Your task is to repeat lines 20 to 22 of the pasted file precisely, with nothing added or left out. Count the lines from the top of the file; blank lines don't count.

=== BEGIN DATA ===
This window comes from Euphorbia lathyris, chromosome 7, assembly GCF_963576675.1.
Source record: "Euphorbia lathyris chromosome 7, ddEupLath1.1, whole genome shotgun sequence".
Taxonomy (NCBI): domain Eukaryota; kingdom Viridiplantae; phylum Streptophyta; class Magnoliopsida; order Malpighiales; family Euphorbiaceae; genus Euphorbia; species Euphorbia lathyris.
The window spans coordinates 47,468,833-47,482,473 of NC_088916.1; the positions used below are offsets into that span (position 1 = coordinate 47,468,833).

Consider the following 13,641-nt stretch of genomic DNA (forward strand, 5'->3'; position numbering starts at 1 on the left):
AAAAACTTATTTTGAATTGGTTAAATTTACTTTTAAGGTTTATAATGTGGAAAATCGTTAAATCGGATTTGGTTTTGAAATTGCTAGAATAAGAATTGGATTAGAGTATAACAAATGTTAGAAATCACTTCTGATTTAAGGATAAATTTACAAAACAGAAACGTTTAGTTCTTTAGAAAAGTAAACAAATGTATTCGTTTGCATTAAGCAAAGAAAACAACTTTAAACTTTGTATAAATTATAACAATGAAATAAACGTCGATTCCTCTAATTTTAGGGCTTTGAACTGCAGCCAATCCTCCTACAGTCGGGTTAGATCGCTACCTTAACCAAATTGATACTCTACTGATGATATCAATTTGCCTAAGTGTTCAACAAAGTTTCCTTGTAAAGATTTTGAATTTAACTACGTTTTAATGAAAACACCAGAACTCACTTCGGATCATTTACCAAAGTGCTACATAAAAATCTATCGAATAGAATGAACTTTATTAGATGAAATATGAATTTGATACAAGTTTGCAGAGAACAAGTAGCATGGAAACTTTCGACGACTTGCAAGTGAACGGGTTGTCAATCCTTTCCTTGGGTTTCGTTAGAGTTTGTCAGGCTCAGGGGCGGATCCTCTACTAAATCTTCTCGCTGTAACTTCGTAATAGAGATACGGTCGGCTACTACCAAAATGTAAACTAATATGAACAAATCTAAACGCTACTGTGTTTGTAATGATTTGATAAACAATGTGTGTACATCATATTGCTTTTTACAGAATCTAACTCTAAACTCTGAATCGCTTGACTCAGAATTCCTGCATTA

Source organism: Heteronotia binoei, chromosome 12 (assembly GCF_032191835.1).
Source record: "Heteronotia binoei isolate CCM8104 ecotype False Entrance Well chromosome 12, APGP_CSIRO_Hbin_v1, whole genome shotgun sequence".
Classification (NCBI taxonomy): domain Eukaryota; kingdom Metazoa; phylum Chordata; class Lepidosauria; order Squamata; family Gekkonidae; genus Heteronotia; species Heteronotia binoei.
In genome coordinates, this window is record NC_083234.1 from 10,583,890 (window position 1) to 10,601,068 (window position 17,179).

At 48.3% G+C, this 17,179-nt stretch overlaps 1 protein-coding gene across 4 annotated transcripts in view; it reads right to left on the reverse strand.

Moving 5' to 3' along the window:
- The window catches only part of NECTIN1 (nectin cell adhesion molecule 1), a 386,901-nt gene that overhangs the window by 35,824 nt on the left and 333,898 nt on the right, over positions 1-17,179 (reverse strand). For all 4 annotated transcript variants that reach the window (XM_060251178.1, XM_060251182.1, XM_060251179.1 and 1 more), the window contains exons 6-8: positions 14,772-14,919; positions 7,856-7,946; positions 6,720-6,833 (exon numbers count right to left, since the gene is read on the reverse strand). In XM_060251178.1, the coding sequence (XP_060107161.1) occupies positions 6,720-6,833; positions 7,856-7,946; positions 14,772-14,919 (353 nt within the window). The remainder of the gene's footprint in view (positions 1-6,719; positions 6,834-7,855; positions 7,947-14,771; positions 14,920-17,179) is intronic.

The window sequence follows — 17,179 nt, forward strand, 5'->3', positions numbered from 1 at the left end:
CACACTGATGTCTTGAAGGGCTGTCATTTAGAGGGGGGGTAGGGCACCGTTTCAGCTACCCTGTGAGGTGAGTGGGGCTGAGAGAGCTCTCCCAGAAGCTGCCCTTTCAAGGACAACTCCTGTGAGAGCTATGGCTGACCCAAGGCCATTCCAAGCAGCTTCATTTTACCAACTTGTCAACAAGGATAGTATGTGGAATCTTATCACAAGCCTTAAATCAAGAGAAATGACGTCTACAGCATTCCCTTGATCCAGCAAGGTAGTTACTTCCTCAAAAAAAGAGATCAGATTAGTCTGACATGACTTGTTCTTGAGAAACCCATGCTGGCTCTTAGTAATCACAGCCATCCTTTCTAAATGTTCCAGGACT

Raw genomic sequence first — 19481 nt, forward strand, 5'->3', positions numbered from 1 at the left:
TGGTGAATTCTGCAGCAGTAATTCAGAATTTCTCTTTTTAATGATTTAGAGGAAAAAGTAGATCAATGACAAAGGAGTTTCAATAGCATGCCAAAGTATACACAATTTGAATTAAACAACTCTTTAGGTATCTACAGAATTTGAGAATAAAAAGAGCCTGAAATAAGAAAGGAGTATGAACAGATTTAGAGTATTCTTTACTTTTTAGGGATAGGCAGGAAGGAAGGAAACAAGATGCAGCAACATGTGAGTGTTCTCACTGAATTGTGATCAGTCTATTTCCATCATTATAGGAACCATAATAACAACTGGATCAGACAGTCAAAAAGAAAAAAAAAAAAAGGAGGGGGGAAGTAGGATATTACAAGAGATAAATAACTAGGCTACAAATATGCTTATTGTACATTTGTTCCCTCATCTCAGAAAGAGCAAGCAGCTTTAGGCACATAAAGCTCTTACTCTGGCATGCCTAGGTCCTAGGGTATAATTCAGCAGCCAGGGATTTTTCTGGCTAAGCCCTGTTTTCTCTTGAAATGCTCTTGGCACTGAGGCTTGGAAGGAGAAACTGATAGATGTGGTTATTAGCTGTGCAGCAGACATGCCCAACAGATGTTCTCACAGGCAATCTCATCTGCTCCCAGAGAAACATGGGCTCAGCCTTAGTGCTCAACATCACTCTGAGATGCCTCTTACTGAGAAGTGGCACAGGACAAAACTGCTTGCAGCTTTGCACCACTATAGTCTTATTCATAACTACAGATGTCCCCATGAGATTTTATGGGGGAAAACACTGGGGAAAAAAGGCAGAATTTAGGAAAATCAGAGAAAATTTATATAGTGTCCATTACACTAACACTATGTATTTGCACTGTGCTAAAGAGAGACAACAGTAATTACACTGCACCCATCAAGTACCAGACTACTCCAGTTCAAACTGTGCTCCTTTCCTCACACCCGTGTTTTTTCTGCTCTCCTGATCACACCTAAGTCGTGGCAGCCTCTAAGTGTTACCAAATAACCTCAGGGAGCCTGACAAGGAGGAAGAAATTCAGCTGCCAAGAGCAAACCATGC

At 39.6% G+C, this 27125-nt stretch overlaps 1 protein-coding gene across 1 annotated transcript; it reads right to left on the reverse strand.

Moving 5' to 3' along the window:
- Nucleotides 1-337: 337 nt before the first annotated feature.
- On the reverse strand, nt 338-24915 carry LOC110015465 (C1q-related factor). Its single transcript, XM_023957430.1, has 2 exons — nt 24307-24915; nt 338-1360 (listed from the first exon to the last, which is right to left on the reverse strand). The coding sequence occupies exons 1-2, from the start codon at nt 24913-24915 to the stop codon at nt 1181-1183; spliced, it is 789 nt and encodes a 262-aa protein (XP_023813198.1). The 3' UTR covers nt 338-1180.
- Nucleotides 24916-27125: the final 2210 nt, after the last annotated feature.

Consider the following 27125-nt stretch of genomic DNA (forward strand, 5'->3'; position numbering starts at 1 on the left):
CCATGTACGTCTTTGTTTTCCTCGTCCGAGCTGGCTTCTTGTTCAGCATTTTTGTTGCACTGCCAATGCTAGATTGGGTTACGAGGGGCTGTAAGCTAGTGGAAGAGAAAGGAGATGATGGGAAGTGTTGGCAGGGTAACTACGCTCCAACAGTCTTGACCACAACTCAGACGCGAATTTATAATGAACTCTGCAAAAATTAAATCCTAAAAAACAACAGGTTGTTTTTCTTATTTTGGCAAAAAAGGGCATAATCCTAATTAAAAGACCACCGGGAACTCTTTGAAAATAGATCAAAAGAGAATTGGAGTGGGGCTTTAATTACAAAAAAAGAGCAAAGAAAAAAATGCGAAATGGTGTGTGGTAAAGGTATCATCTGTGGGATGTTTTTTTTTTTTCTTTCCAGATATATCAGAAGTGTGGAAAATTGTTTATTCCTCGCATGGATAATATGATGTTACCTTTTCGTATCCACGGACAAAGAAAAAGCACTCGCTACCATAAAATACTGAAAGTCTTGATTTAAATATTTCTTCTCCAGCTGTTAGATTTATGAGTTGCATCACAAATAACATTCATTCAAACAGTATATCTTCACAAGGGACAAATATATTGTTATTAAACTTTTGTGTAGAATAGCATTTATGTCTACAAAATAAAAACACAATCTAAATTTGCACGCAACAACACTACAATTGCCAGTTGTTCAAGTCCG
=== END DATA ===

- Nucleotides 1-337: 337 nt before the first annotated feature.
- On the reverse strand, nt 338-24915 carry LOC110015465 (C1q-related factor). Its single transcript, XM_023957430.1, has 2 exons — nt 24307-24915; nt 338-1360 (listed from the first exon to the last, which is right to left on the reverse strand). The coding sequence occupies exons 1-2, from the start codon at nt 24913-24915 to the stop codon at nt 1181-1183; spliced, it is 789 nt and encodes a 262-aa protein (XP_023813198.1). The 3' UTR covers nt 338-1180.
- Nucleotides 24916-27125: the final 2210 nt, after the last annotated feature.